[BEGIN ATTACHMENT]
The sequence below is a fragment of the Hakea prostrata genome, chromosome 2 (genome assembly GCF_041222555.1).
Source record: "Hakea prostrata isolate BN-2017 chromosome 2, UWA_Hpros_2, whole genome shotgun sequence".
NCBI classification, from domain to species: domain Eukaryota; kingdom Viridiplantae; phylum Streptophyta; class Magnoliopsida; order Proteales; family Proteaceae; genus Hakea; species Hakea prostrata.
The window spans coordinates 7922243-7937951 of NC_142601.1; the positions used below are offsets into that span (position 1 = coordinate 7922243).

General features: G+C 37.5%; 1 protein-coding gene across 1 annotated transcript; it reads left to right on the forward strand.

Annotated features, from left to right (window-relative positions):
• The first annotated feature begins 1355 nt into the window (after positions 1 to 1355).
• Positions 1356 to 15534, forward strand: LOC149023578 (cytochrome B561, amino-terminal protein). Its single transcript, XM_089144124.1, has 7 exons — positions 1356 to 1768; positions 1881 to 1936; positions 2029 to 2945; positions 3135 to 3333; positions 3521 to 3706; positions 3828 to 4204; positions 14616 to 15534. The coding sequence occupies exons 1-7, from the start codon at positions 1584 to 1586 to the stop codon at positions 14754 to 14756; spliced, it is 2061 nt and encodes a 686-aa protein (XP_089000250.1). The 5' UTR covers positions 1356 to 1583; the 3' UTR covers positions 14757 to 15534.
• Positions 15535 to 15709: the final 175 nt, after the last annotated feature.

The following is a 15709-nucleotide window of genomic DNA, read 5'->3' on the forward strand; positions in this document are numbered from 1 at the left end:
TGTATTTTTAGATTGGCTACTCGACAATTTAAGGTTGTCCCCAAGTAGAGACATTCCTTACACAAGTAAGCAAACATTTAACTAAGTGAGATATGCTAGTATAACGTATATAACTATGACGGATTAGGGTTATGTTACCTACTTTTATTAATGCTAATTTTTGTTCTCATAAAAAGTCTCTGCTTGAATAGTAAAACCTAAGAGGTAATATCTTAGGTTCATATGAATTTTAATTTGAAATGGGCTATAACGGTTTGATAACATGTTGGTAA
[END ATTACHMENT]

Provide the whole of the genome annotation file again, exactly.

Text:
The sequence below is a fragment of the Hakea prostrata genome, chromosome 2 (genome assembly GCF_041222555.1).
Source record: "Hakea prostrata isolate BN-2017 chromosome 2, UWA_Hpros_2, whole genome shotgun sequence".
NCBI classification, from domain to species: domain Eukaryota; kingdom Viridiplantae; phylum Streptophyta; class Magnoliopsida; order Proteales; family Proteaceae; genus Hakea; species Hakea prostrata.
The window spans coordinates 7922243-7937951 of NC_142601.1; the positions used below are offsets into that span (position 1 = coordinate 7922243).

General features: G+C 37.5%; 1 protein-coding gene across 1 annotated transcript; it reads left to right on the forward strand.

Annotated features, from left to right (window-relative positions):
• The first annotated feature begins 1355 nt into the window (after positions 1 to 1355).
• Positions 1356 to 15534, forward strand: LOC149023578 (cytochrome B561, amino-terminal protein). Its single transcript, XM_089144124.1, has 7 exons — positions 1356 to 1768; positions 1881 to 1936; positions 2029 to 2945; positions 3135 to 3333; positions 3521 to 3706; positions 3828 to 4204; positions 14616 to 15534. The coding sequence occupies exons 1-7, from the start codon at positions 1584 to 1586 to the stop codon at positions 14754 to 14756; spliced, it is 2061 nt and encodes a 686-aa protein (XP_089000250.1). The 5' UTR covers positions 1356 to 1583; the 3' UTR covers positions 14757 to 15534.
• Positions 15535 to 15709: the final 175 nt, after the last annotated feature.

The following is a 15709-nucleotide window of genomic DNA, read 5'->3' on the forward strand; positions in this document are numbered from 1 at the left end:
TGTATTTTTAGATTGGCTACTCGACAATTTAAGGTTGTCCCCAAGTAGAGACATTCCTTACACAAGTAAGCAAACATTTAACTAAGTGAGATATGCTAGTATAACGTATATAACTATGACGGATTAGGGTTATGTTACCTACTTTTATTAATGCTAATTTTTGTTCTCATAAAAAGTCTCTGCTTGAATAGTAAAACCTAAGAGGTAATATCTTAGGTTCATATGAATTTTAATTTGAAATGGGCTATAACGGTTTGATAACATGTTGGTAA